Ten minutes later, the Wound Care Nurse turned the resident “on his back, and the wound bed of [the] sacral pressure ulcer was uncovered.” The Wound Care Nurse came in contact with the resident’s “soiled incontinence brief and a dirty bedpan.” Two minutes later, the Wound Care Nurse “changed gloves and remove the old dressing from [the patient’s] right leg, surgical wound, and then cleanse the wound with [medication] and covered the wound with the dressing.”
The Wound Care Nurse stated during an interview that “staff should wash hands and perform hand hygiene before starting a dressing change, after completing a dressing change, after removing an older wound dressing, and transitioning from one wound dressing change to another, and when transitioning from wound care to incontinence care.”
The Wound Care Nurse also said that “open wounds should be protected and not come in contact with soiled incontinence briefs or dirty bedpans because the wounds could get infected.” The nurse “acknowledged that she did not wash her hands/perform hand hygiene at any time during the process of providing wound care and incontinence care to [the patient].”
In a summary statement of deficiencies dated April 10, 2018, the state investigative team noted that the nursing home “failed to report a serious injury of unknown origin within two hours to the State Survey Agency.” The deficient practice by the nursing staff involved one [of three residents] reviewed for abuse reporting.”
The surveyors reviewed a resident’s Medical Record Notes and other documents. The notation revealed that a Registered Nurse (RN) said: “that upon doing rounds on January 18, 2018, [the resident appeared as though they were] about to cry.” The RN said that they asked the resident if they were “in pain.” The resident responded, “Yes” but “was unable to identify the location of the pain.”
The RN said that the resident “complaints of generalized pain” and medicated, the resident for pain.” The RN said that approximately one hour later a Certified Nursing Assistant (CNA) called the RN to the resident’s room. The Registered Nurse said that the resident “was observed to have a big yellowish bruise to their posterior left thigh.” They RN “notified the nurse practitioner and received orders for x-rays of the left leg.” The RN said that the resident’s “bruise appears to be a couple of days old, left leg was swollen, no bowing of the femur was noted.”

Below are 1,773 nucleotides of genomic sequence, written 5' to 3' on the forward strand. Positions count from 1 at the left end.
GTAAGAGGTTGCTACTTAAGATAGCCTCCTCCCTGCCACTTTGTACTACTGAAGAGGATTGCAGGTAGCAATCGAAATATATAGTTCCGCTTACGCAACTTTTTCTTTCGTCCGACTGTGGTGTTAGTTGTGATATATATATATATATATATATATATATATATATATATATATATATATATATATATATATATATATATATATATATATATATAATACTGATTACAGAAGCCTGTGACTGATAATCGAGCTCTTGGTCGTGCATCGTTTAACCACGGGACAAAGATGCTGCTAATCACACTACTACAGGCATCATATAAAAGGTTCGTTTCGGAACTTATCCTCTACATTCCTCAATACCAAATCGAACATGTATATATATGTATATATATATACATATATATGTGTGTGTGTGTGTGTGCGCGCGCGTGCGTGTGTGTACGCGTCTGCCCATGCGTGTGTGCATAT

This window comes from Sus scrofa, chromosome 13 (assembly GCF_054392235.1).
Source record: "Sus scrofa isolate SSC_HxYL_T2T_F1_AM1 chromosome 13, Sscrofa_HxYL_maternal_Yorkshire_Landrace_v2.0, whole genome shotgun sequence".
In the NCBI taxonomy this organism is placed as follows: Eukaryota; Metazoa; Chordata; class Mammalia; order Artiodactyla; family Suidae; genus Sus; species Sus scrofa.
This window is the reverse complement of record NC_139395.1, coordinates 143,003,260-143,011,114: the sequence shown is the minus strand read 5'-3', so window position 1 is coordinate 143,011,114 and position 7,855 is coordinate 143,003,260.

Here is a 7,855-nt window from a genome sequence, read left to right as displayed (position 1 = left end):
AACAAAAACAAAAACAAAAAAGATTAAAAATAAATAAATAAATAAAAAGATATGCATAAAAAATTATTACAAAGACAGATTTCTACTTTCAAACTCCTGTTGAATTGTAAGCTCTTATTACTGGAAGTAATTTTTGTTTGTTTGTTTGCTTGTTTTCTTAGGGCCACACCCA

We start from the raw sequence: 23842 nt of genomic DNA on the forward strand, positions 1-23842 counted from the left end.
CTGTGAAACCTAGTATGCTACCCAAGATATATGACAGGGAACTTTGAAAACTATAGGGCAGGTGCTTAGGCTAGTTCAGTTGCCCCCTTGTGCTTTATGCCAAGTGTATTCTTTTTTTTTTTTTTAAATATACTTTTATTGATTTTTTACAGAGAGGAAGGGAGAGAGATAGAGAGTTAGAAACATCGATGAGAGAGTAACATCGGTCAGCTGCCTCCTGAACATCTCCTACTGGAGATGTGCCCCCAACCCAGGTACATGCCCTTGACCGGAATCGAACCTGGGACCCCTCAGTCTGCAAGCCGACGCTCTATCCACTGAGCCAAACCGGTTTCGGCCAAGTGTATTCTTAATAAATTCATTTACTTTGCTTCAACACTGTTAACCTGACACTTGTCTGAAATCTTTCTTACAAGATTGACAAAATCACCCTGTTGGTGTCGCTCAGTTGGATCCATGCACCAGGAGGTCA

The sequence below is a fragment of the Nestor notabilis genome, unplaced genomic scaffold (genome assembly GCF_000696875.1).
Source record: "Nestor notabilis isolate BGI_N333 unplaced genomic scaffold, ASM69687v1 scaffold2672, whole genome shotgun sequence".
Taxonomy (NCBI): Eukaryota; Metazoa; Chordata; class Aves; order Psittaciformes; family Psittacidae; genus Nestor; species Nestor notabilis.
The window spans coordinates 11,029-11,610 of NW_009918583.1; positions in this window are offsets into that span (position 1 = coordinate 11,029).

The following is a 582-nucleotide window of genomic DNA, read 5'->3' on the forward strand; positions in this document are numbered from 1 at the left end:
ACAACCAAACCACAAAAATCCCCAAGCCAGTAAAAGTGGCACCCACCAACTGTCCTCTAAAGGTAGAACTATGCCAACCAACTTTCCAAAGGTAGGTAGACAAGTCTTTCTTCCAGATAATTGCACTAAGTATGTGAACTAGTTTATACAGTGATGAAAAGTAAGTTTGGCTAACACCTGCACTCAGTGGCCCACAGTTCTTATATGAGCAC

At that time, the RN had questioned the resident asking “if someone had harmed [them].” The resident responded, “No, and denied falling.”
The investigators interviewed the facility Director of Nursing who said that the resident’s nurse had notified them late at night of the patient’s “left femur fracture.” The Director acknowledged “that an initial report of the resident’s injury of unknown origin should have been reported to the State Survey Agency immediately.”
In a summary statement of deficiencies dated April 10, 2018, the state investigators documented that the facility had failed to “provide appropriate care and services, monitor for changes in condition, and identify the clinical indication for the use of a urinary catheter.” The deficient practice by the nursing staff involved “one of three residents with an indwelling urinary catheter.”